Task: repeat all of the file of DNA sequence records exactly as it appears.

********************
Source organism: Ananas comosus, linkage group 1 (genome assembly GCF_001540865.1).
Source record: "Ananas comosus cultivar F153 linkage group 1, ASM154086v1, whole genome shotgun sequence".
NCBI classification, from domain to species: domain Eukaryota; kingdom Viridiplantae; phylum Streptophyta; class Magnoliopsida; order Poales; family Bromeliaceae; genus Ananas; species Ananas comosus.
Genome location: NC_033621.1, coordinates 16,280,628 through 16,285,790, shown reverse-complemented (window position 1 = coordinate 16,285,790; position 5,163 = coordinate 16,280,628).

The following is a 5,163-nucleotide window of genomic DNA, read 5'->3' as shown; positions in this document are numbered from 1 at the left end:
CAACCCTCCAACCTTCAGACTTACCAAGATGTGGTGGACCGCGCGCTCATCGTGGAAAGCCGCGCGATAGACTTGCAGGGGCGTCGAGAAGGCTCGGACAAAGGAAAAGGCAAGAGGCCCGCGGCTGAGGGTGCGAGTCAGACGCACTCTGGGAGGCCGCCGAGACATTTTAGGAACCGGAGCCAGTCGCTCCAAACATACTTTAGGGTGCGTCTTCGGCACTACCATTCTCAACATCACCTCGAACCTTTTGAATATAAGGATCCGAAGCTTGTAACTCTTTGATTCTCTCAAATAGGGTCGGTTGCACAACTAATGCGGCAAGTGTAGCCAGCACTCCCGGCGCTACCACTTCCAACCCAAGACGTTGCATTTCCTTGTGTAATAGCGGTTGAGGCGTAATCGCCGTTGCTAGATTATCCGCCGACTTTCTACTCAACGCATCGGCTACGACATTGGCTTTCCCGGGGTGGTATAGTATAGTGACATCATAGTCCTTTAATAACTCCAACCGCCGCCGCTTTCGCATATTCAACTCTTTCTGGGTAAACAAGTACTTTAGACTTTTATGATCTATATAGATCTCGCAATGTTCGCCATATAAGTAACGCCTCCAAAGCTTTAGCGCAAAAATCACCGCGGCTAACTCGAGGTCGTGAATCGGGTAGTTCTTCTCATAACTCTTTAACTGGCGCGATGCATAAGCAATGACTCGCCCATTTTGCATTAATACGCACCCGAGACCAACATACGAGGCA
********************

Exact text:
Source organism: Ananas comosus, linkage group 1 (genome assembly GCF_001540865.1).
Source record: "Ananas comosus cultivar F153 linkage group 1, ASM154086v1, whole genome shotgun sequence".
NCBI classification, from domain to species: domain Eukaryota; kingdom Viridiplantae; phylum Streptophyta; class Magnoliopsida; order Poales; family Bromeliaceae; genus Ananas; species Ananas comosus.
Genome location: NC_033621.1, coordinates 16,280,628 through 16,285,790, shown reverse-complemented (window position 1 = coordinate 16,285,790; position 5,163 = coordinate 16,280,628).

The following is a 5,163-nucleotide window of genomic DNA, read 5'->3' as shown; positions in this document are numbered from 1 at the left end:
CAACCCTCCAACCTTCAGACTTACCAAGATGTGGTGGACCGCGCGCTCATCGTGGAAAGCCGCGCGATAGACTTGCAGGGGCGTCGAGAAGGCTCGGACAAAGGAAAAGGCAAGAGGCCCGCGGCTGAGGGTGCGAGTCAGACGCACTCTGGGAGGCCGCCGAGACATTTTAGGAACCGGAGCCAGTCGCTCCAAACATACTTTAGGGTGCGTCTTCGGCACTACCATTCTCAACATCACCTCGAACCTTTTGAATATAAGGATCCGAAGCTTGTAACTCTTTGATTCTCTCAAATAGGGTCGGTTGCACAACTAATGCGGCAAGTGTAGCCAGCACTCCCGGCGCTACCACTTCCAACCCAAGACGTTGCATTTCCTTGTGTAATAGCGGTTGAGGCGTAATCGCCGTTGCTAGATTATCCGCCGACTTTCTACTCAACGCATCGGCTACGACATTGGCTTTCCCGGGGTGGTATAGTATAGTGACATCATAGTCCTTTAATAACTCCAACCGCCGCCGCTTTCGCATATTCAACTCTTTCTGGGTAAACAAGTACTTTAGACTTTTATGATCTATATAGATCTCGCAATGTTCGCCATATAAGTAACGCCTCCAAAGCTTTAGCGCAAAAATCACCGCGGCTAACTCGAGGTCGTGAATCGGGTAGTTCTTCTCATAACTCTTTAACTGGCGCGATGCATAAGCAATGACTCGCCCATTTTGCATTAATACGCACCCGAGACCAACATACGAGGCA